exaggerate vs overdo what difference

what is difference between exaggerate and overdo

English

Etymology

From Latin exaggeratus, past participle of exaggerare (to heap up, increase, enlarge, magnify, amplify, exaggerate), from ex (out, up) + aggerare (to heap up), from agger (a pile, heap, mound, dike, mole, pier, etc.), from aggerere, adgerere (to bring together), from ad (to, toward) +‎ gerere (to carry).

Pronunciation

  • IPA(key): /ɛɡˈzæ.dʒə.ɹeɪt/, /ɪɡˈzæ.dʒə.ɹeɪt/
  • Hyphenation: ex‧ag‧ger‧ate

Verb

exaggerate (third-person singular simple present exaggerates, present participle exaggerating, simple past and past participle exaggerated)

  1. To overstate, to describe more than is fact.

Synonyms

  • big up
  • overexaggerate
  • overstate
  • hyperbolize

Antonyms

  • (overstate): belittle, downplay, understate, trivialize

Derived terms

Related terms

  • exaggeration

Translations

Further reading

  • exaggerate in Webster’s Revised Unabridged Dictionary, G. & C. Merriam, 1913.
  • exaggerate in The Century Dictionary, New York, N.Y.: The Century Co., 1911.
  • exaggerate at OneLook Dictionary Search

Latin

Pronunciation

  • (Classical) IPA(key): /ek.saɡ.ɡeˈraː.te/, [ɛks̠äɡːɛˈɾäːt̪ɛ]
  • (Ecclesiastical) IPA(key): /ek.sad.d͡ʒeˈra.te/, [ɛɡzɑdː͡ʒɛˈrɑːt̪ɛ]

Verb

exaggerāte

  1. second-person plural present active imperative of exaggerō


English

Etymology

From Middle English overdon, from Old English oferdōn, equivalent to over- +‎ do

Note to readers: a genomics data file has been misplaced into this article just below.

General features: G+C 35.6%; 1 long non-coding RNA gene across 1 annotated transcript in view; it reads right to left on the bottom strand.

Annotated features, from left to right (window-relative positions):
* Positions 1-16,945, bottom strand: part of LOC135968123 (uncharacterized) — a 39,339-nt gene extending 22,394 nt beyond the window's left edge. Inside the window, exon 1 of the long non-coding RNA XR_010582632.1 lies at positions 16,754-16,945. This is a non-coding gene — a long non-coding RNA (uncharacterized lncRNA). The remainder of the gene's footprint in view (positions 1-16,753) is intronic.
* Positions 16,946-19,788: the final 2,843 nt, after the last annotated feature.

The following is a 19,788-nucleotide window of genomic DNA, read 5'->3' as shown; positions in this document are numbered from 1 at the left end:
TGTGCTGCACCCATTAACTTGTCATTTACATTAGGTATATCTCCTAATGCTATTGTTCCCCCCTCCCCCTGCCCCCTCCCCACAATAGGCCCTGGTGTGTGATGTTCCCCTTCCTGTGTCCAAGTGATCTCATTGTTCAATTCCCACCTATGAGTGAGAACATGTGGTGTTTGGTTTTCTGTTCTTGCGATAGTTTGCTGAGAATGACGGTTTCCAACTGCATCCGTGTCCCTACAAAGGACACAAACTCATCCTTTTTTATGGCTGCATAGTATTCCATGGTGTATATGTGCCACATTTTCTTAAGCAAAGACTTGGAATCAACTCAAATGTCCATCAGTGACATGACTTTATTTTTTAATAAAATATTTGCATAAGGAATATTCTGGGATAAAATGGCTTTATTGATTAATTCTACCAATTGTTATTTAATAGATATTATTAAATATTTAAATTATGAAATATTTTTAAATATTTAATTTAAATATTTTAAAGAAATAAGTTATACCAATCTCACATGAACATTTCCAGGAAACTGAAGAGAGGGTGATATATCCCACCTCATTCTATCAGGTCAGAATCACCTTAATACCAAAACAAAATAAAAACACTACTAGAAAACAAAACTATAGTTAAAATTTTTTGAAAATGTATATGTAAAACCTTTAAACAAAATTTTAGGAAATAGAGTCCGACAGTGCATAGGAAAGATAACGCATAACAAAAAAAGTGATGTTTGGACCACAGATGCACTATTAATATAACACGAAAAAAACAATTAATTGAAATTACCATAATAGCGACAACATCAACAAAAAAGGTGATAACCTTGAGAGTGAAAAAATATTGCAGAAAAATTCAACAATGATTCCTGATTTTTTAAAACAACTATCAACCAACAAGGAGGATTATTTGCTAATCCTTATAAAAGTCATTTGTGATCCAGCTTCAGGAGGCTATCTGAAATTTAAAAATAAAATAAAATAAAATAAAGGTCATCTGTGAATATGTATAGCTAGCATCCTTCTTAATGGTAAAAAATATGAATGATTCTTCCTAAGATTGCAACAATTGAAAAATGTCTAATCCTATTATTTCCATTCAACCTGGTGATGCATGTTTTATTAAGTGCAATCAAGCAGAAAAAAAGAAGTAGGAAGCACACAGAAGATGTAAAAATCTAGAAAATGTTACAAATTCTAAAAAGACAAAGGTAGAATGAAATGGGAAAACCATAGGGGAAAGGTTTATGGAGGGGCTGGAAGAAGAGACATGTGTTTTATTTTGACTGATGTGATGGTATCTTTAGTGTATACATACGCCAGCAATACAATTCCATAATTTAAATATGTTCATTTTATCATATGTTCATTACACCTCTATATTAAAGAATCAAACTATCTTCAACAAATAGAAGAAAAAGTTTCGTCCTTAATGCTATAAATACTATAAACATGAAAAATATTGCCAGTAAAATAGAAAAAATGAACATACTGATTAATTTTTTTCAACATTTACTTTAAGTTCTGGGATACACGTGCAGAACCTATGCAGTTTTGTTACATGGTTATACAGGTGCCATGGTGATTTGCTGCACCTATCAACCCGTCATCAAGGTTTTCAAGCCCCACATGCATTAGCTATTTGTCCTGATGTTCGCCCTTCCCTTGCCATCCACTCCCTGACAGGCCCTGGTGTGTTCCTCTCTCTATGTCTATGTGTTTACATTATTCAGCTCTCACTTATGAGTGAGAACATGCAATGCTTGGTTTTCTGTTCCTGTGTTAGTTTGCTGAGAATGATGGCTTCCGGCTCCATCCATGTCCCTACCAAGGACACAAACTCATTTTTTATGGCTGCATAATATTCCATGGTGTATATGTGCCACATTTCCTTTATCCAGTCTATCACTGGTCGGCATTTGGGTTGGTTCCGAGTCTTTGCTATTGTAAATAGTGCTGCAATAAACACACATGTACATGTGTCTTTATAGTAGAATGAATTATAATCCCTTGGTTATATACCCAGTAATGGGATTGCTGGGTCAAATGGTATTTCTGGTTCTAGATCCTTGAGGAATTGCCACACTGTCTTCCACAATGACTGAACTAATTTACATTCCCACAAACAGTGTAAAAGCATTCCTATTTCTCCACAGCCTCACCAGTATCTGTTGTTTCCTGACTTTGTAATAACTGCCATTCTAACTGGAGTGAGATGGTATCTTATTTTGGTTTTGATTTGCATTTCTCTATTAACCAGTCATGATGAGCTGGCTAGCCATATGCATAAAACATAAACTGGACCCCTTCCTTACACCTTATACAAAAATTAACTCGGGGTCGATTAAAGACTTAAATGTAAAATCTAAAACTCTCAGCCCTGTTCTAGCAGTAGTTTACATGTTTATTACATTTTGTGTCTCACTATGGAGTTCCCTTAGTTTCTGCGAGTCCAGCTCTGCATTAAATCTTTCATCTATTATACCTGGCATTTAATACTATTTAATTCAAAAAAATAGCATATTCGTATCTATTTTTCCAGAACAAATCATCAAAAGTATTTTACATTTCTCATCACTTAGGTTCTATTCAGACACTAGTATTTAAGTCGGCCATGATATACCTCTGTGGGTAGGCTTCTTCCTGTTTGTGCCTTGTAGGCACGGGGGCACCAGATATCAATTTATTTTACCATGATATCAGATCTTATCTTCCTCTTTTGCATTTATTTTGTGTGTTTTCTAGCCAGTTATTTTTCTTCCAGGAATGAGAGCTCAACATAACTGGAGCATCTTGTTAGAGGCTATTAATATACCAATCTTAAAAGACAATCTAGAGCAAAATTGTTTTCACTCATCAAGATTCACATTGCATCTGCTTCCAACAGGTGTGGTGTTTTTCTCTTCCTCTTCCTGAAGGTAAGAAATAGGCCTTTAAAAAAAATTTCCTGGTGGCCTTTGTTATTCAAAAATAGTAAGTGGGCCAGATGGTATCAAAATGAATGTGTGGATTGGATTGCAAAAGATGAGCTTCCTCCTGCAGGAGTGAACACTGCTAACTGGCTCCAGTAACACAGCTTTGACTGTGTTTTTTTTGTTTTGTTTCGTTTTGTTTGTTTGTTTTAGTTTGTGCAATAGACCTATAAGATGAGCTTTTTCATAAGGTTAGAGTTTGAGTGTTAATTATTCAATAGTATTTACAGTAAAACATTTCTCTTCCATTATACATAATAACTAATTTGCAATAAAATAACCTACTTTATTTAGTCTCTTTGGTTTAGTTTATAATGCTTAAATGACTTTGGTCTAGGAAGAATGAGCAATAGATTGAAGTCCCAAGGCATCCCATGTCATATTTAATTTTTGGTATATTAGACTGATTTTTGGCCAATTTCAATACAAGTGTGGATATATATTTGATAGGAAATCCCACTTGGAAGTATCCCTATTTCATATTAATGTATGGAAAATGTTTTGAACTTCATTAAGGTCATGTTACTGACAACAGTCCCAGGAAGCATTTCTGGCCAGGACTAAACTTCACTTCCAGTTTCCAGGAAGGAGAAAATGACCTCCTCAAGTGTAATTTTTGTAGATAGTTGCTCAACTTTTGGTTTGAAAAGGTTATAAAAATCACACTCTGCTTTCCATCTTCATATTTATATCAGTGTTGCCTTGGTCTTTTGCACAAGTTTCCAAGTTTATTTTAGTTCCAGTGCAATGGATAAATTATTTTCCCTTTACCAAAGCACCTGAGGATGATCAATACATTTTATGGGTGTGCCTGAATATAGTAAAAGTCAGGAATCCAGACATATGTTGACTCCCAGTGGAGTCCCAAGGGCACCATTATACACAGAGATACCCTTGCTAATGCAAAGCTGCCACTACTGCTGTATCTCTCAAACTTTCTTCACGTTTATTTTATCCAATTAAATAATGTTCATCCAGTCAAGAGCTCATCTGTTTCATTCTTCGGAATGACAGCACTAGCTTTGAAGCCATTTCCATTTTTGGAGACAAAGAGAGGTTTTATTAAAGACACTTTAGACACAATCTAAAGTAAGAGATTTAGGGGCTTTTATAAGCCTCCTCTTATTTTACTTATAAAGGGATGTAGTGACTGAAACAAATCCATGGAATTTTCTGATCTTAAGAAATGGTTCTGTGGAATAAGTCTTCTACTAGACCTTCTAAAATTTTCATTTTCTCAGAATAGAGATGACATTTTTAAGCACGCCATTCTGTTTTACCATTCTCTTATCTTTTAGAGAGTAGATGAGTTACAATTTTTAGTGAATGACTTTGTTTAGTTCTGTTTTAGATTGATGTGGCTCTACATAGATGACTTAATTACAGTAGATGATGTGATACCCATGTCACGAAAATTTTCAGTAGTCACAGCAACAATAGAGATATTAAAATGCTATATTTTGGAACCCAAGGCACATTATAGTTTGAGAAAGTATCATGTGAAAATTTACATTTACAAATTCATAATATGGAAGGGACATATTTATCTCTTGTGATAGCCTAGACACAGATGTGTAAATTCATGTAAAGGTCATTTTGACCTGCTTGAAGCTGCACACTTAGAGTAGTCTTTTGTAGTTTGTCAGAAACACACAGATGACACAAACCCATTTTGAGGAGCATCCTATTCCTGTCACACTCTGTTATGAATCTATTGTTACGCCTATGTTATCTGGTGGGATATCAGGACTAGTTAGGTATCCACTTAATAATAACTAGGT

Pronunciation

  • (Received Pronunciation) IPA(key): /ˌəʊ.vəˈdu/
  • (US) IPA(key): /ˌoʊ.vəɹˈdu/
  • Homophone: overdue (US, some dialects)

Verb

overdo (third-person singular simple present overdoes, present participle overdoing, simple past overdid, past participle overdone)

  1. To do too much; to exceed what is proper or true in doing; to carry too far.
    Synonym: exaggerate
    • c. 1600, William Shakespeare, Hamlet, Act III, Scene 2,[1]
      [] o’erstep not the modesty of nature: for anything so overdone is from the purpose of playing, whose end [] is to hold, as ’twere, the mirror up to nature;
    • 1636, Philip Massinger, The Bashful Lover, Act I, Scene 1, in Three New Playes, London: Humphrey Moseley, 1655, pp. 1-2,[2]
      Believe me,
      That servant overdoes, that’s too officious;
      And in presuming to direct your master,
      You argue him of weakness, and your self
      Of arrogance and impertinence.